There are four different types of skin infections bacterial, fungal, viral and parasitic.
Bacterial infections include cellulitis, folliculitis, boils and carbuncles, staphylococcal scalded skin syndrome and other minor bacterial skin infections. Fungal infections of the skin include candidiasis (yeast infections), ringworm and tinea versicolor.
Bacterial Skin Infections
Your skin is a barrier that is supposes to protect you from bacteria, but bacteria can normally be found living on the skin of healthy individuals. A break in the skin can change this scenario from a harmless one, to one in which the individual can become ill.
Individuals with certain conditions have a higher risk for contracting bacterial skin infections. Those at a higher risk include those with diabetes, those who have AIDS and those who have damaged skin from sunburn or scratching.
Cellulitis is one type of bacterial skin infection. It can spread from the upper layer of skin to the dermis and is characterized by swelling and tenderness at the site of the infection. There are many causes for these types of infections including animal bites, or injuries sustained while in the water.
Symptoms to watch out for with cellulitis are swelling, tenderness, bruising, blistering, headache, fever and skin that is reddened and warm to the touch over the affected area. Only a physician can correctly diagnose cellulitis. Treatment may include antibiotics, elevating the affected area, and also cool, wet dressings.
Boils, carbuncles and follicullitis are all infections found mostly on the neck, face, breasts and buttock regions. Folliculitis is an inflammation of the hair follicle, and boils are tender, swollen areas that can form around hair follicles.
Carbuncles are clusters of boils. Some symptoms of these infections are damaged hair, irritated or red follicles and pus in the hair follicles.
Boil symptoms are a white or bloody discharge or pus coming from a boil. If you have carbuncles you will feel ill and possibly have a fever. Treatment for these infections includes moist heat to help drain the boil and oral antibiotics. It takes longer for carbuncles to heal than for a single boil to heal.
Staphylococcal Scalded Skin Syndrome
Staphylococcal scalded skin syndrome is a skin infection that includes peeling skin and can affect infants, young children and individuals who have depressed immune systems. The symptoms are an infection site usually on the nose or ears that is red, and painful.
There may be blisters. The individual may have a fever or be experiencing chills and weakness. The top layer of the skin will begin to peel in sheets. The skin loss will initiate fluid loss, fever, chills and weakness.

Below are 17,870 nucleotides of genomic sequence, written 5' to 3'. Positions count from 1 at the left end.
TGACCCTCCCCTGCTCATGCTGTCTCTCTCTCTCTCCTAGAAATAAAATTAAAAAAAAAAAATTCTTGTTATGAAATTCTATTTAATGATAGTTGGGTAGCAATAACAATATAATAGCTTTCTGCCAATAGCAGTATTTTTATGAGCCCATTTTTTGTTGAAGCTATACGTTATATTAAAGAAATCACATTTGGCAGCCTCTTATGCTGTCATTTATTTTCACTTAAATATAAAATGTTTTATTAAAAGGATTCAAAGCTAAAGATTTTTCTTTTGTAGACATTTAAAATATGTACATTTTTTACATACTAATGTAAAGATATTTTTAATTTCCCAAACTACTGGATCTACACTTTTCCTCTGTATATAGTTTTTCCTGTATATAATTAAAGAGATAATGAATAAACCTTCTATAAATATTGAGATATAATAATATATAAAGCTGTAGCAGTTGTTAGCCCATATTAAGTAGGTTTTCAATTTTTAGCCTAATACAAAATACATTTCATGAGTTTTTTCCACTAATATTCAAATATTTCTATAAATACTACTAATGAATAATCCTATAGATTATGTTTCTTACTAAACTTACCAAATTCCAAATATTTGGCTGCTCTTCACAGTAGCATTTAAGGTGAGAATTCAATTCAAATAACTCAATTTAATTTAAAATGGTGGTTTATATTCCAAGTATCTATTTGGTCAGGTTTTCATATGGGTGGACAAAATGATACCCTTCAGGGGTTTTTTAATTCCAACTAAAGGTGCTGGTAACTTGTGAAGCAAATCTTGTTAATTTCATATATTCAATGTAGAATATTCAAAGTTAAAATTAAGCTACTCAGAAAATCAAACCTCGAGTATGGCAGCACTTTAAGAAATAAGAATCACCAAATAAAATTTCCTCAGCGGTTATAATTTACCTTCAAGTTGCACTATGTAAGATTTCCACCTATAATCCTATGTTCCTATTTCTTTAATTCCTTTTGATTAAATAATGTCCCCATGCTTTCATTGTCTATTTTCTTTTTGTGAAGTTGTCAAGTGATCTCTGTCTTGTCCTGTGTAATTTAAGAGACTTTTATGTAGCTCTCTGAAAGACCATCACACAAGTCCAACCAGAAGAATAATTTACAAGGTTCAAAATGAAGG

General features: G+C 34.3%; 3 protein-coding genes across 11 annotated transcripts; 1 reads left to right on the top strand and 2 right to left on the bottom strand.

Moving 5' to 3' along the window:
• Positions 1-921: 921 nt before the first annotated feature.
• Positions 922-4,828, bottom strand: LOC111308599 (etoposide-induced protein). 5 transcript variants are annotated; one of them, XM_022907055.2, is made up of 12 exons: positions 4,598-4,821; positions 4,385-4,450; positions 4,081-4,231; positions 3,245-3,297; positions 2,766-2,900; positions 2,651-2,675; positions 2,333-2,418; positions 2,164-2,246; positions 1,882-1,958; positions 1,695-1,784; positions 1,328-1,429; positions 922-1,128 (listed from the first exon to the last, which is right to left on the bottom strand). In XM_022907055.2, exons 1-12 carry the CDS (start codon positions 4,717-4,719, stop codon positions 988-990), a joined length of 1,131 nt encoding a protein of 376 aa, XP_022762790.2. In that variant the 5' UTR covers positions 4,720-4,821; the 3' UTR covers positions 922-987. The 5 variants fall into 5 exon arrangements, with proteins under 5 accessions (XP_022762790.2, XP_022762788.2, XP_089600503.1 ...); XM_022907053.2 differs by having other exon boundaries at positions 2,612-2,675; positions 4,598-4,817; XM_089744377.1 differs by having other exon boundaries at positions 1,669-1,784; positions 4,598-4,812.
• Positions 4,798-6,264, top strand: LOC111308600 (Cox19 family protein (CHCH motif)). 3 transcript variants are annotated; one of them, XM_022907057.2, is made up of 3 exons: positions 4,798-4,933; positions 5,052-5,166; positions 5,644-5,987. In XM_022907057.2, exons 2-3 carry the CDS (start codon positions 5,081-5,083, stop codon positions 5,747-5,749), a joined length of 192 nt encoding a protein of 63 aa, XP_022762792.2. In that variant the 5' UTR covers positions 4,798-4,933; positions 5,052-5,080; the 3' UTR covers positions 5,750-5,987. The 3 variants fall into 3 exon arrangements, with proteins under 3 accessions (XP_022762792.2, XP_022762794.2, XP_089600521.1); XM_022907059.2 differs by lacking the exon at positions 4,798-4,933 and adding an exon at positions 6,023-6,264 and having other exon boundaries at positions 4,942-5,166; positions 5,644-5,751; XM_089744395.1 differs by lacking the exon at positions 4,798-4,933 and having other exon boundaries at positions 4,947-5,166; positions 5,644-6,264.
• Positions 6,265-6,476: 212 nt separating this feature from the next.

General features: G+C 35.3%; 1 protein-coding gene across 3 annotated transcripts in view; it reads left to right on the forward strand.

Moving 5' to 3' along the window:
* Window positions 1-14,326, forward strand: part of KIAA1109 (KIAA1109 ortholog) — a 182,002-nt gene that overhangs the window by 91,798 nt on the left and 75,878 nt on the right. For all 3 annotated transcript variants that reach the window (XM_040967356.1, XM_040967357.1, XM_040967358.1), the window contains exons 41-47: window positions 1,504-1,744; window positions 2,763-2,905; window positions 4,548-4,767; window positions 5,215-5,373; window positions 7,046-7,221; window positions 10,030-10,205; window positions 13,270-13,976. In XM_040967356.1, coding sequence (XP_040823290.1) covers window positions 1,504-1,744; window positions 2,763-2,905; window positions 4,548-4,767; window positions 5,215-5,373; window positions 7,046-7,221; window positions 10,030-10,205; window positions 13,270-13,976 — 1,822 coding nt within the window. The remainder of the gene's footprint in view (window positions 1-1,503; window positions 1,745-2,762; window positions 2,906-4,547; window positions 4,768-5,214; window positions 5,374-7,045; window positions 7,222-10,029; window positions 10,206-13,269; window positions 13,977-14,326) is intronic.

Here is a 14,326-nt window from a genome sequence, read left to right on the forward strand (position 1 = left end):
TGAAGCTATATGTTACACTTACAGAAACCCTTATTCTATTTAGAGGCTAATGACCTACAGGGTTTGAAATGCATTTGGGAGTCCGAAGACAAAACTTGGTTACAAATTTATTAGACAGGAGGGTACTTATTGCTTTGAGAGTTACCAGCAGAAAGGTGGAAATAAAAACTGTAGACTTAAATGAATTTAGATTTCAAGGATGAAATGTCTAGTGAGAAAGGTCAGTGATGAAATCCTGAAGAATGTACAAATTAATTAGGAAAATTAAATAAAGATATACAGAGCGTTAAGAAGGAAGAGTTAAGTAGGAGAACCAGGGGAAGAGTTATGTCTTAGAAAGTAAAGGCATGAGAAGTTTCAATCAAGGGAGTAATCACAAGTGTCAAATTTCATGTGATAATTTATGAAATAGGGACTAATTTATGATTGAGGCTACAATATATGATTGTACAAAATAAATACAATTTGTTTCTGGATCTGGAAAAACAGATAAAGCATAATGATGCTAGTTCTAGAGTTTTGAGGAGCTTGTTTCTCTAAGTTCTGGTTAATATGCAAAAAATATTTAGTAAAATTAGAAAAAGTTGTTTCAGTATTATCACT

Fungal Skin Infections:
You will find fungi living on your body in moist areas like the toes, breasts and groin. Symptoms of a fungal infection may include itching, swelling, blisters, and scaling.
Candidiasis or yeast infection is usually harmless occurring in the digestive system or the vaginal area. Those who have depressed immune systems are susceptible to these infections.
If you have the infection in the folds of your skin or in the naval you may experience itching, burning, a rash or patches of rough skin that ooze white fluid. If you have this infection in your vagina you may have itching, burning or redness in the external area of the vagina.
You can also get this infection on the underside of the penis where there may be redness, scaling or a painful rash. In the mouth this infection is call thrush and can be detected by seeing white patches on the tongue or side of the mouth that are painful.
Perleche are cracks and tiny cuts at the corners of the mouth. You can also get fungal infections in the nail beds that will cause swelling, pus, pain and even separation of the nail from the skin.
Ringworm is a fungal infection that looks like a ring is red and scaly. Persons who are malnourished, have poor hygiene or have had contact with someone with ringworm are at increased risk for ringworm. Athlete’s foot is ringworm, so is jock itch and scalp ringworm.
Tinea versicolor are patches of skin that are lighter or darker than the normal skin tone and occur mostly in adolescence or early adulthood. These patches become worse in the heat and humidity or when the individual are on steroid therapy or in individuals who have weakened immune systems.
Photo. E. Coli bacteria. NIAID
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